Reason Plus as a Pro DAW
An example of a pro level and industry-standard tool is Reason Plus. Its DAW along with VSTs/Plugins not only offers thorough functionality and a wide array of sounds, but also allows for cross-platform functionality and file sharing with other major DAWs. And, due to its extensive usage across the market, there are volumes of literature and tutorials available to maximise help you get a solid grasp.
While you could get away with a reliable pair of headphones and no speakers, having quality studio monitors adds a notable touch to your studio – and we’re not just talking about looks (although there’s that too…)!
The Studio Monitor Difference
Many generic speakers (not studio-specific) tend to boost low-end signals. Playing your recordings on any other type of speaker after working on this may shock you when you find out that the sound is now too thin. This is why you need speakers that represent the most authentic version of your signal upon output.
When choosing your monitors, you’ll want to get active ones. In simple terms, this means that they’ll have their own independent (not paired) power sources as well as an amp installed.
The optimal frequency range to look for here is between 20Hz and 20kHz. This covers the entire spectrum of sound frequencies the human ear can perceive.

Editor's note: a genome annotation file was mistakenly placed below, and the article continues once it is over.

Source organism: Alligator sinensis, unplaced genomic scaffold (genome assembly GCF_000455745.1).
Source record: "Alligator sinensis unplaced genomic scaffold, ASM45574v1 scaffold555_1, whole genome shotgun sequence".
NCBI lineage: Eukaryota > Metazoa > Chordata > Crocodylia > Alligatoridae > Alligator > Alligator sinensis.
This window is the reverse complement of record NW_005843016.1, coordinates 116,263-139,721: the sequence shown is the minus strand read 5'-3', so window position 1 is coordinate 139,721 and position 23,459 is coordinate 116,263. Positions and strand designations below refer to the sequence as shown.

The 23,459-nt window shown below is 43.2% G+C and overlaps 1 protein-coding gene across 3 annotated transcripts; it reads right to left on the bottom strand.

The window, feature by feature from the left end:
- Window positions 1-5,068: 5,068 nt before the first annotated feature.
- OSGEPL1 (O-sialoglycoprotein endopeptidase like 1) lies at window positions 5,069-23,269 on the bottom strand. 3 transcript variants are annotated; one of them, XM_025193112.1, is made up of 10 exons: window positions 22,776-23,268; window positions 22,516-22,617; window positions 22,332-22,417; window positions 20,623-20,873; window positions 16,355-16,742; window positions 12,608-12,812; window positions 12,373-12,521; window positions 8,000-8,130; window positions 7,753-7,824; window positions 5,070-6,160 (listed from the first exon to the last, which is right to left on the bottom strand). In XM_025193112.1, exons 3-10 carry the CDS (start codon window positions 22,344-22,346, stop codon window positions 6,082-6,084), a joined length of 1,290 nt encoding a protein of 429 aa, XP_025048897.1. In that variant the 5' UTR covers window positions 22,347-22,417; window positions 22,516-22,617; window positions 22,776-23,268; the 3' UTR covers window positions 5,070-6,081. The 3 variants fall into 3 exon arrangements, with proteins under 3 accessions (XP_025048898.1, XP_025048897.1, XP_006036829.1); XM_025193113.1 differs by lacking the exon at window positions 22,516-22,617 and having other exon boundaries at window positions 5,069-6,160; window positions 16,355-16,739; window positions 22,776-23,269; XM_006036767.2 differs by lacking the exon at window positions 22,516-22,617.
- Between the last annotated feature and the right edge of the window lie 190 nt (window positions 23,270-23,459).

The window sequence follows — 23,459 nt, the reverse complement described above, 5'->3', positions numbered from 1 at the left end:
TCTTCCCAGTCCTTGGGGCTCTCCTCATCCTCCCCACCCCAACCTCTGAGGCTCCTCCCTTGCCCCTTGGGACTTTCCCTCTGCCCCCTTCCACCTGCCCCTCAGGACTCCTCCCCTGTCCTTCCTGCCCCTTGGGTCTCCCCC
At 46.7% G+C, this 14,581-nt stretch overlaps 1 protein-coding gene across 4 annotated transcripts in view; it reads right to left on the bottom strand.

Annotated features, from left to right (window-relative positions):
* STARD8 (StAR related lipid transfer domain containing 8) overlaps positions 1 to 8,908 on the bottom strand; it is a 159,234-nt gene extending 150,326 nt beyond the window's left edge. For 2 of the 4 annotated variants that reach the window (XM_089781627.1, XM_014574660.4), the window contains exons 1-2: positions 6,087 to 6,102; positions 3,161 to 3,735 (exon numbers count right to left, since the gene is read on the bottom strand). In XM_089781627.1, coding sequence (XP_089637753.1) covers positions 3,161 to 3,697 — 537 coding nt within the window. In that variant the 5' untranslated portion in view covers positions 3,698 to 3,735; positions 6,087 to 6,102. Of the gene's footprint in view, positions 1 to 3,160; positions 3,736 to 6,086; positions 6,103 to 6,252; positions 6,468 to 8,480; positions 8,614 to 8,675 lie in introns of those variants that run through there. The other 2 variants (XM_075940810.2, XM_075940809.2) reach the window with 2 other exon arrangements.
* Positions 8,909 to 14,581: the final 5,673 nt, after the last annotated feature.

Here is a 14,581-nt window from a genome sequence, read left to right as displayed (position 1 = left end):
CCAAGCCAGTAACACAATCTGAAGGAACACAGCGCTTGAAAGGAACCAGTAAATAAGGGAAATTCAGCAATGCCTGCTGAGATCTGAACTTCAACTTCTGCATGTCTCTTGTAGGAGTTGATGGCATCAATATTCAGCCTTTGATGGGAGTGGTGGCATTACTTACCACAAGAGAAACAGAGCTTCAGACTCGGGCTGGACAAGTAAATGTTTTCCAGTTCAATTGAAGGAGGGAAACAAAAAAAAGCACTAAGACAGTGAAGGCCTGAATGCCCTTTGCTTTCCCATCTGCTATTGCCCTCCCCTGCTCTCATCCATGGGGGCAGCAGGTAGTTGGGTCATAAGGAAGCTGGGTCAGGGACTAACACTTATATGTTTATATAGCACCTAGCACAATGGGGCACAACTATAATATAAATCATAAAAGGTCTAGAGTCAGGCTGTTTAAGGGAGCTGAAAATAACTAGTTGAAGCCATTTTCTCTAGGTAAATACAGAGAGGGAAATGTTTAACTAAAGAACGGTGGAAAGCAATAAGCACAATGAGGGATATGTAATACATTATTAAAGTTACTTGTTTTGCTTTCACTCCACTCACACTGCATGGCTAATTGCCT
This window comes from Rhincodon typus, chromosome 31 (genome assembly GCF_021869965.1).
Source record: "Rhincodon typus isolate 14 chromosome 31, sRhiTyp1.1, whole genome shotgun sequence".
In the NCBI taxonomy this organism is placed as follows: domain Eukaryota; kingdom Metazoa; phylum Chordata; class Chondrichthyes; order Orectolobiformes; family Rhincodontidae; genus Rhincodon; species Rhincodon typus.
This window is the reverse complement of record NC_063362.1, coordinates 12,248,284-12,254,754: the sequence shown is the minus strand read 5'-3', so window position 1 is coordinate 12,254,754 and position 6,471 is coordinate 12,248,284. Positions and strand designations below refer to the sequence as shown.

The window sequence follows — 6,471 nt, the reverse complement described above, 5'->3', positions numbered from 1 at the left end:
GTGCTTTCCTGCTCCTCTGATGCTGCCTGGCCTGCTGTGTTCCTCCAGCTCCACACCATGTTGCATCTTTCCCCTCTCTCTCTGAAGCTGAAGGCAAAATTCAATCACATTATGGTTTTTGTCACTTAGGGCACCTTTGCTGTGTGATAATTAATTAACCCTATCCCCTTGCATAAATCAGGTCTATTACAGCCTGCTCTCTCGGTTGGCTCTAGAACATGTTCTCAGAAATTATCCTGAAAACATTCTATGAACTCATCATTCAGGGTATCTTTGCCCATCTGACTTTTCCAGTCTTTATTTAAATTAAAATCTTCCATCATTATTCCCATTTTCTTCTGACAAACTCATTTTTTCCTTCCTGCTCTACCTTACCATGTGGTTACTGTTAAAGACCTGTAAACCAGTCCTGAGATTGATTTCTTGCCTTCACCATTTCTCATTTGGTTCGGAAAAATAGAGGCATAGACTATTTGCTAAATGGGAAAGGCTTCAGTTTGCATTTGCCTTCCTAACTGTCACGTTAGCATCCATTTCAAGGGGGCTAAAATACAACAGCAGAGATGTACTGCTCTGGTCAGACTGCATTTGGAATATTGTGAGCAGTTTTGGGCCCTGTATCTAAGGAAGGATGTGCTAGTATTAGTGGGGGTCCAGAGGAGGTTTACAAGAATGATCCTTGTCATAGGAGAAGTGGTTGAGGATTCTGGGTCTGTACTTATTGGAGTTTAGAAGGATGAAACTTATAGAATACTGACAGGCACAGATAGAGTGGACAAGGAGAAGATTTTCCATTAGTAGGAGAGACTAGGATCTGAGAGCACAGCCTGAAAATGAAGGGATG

What Studio Monitors to Buy
The issue with this piece of equipment is, as you’d expect, cost. Studio monitors performance is proportionate to their price. The redeeming factor to consider here is that bigger is not necessarily better, especially when considering the size and acoustics of the room you’ll be operating in. Speakers that are too powerful, especially in the lower range can cause echo and distortion when used in a space smaller than that suggested.
Such models as Yamaha’s HS range vary in price and all give great performance. And the entry-level model – HS5 – does a great job, especially if the size of your room doesn’t require a particularly large subwoofer. What’s more the HS series comes with a room control function – a nifty little feature that tweaks the adaptability of the speakers to perform optimally even in the narrowest of bedroom spaces.